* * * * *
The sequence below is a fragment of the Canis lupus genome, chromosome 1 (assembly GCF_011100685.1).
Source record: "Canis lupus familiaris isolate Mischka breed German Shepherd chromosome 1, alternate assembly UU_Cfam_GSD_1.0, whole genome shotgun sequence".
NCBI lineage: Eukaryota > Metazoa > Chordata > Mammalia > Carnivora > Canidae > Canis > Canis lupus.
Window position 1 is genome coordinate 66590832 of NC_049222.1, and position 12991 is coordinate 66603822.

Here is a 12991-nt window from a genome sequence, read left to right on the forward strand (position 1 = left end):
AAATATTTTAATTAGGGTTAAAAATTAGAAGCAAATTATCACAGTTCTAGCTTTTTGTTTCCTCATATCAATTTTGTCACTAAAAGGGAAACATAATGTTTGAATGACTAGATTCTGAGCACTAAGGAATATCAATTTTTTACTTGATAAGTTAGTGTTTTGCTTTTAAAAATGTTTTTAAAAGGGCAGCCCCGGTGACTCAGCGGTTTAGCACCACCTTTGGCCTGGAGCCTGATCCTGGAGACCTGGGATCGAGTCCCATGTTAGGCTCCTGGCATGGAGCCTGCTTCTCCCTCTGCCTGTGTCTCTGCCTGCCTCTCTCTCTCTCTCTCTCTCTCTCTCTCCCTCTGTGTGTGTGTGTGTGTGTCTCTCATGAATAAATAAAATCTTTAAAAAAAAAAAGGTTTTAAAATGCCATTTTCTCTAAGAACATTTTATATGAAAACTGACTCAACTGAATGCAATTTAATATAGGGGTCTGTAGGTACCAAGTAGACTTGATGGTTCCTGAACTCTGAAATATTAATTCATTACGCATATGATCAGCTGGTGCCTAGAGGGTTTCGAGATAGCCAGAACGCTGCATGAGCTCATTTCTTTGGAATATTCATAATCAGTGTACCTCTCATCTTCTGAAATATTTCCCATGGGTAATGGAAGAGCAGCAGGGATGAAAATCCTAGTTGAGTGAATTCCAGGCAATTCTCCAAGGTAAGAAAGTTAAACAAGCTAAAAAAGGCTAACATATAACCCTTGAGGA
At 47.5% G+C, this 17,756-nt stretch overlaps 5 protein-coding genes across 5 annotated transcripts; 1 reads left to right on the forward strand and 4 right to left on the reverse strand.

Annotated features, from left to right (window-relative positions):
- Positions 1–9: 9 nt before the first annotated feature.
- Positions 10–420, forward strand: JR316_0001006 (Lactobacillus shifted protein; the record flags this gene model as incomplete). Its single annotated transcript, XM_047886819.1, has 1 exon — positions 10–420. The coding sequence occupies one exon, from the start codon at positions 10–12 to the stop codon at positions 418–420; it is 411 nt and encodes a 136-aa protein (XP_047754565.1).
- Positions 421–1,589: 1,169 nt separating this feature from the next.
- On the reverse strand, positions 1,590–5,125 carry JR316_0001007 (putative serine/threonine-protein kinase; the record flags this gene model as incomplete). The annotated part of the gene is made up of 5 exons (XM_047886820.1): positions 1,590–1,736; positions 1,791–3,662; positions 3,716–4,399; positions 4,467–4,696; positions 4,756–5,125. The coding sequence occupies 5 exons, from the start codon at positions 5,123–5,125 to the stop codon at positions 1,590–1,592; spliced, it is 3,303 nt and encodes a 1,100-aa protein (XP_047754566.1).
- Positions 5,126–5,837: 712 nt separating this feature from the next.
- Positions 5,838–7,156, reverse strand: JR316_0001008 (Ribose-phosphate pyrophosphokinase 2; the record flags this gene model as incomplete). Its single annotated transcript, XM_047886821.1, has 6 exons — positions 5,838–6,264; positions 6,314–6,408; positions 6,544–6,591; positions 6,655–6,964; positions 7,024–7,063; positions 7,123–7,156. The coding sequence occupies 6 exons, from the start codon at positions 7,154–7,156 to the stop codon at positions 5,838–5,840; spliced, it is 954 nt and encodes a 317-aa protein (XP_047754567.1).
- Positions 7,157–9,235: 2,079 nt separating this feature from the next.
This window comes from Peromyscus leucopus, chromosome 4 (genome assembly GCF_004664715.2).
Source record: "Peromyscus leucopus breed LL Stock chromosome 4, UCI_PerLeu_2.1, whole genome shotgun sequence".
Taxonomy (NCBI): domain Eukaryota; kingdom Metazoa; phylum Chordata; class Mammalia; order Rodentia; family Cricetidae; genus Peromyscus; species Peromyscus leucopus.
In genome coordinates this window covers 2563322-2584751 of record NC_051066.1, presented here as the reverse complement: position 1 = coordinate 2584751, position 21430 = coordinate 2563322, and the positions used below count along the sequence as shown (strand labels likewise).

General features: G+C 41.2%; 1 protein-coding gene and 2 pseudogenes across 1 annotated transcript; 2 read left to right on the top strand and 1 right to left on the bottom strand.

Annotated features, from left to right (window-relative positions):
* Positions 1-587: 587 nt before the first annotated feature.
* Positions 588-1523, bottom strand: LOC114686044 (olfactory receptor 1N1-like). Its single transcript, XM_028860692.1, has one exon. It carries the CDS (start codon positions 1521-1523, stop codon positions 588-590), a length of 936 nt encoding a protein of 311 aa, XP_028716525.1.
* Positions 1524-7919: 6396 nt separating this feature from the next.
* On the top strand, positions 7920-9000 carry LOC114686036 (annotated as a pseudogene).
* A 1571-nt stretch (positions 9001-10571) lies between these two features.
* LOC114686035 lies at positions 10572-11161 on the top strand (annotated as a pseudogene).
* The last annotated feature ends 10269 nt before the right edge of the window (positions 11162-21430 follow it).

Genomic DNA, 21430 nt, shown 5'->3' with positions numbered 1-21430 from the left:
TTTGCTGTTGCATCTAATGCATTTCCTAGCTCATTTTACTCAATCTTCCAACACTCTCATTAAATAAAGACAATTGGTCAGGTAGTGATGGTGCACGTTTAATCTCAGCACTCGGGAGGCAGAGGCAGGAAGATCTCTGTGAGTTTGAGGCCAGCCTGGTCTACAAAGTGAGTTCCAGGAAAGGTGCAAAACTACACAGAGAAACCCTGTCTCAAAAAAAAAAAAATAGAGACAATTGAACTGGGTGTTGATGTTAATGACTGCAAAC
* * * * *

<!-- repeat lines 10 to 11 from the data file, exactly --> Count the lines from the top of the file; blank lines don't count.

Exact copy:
- Positions 10–420, forward strand: JR316_0001006 (Lactobacillus shifted protein; the record flags this gene model as incomplete). Its single annotated transcript, XM_047886819.1, has 1 exon — positions 10–420. The coding sequence occupies one exon, from the start codon at positions 10–12 to the stop codon at positions 418–420; it is 411 nt and encodes a 136-aa protein (XP_047754565.1).
- Positions 421–1,589: 1,169 nt separating this feature from the next.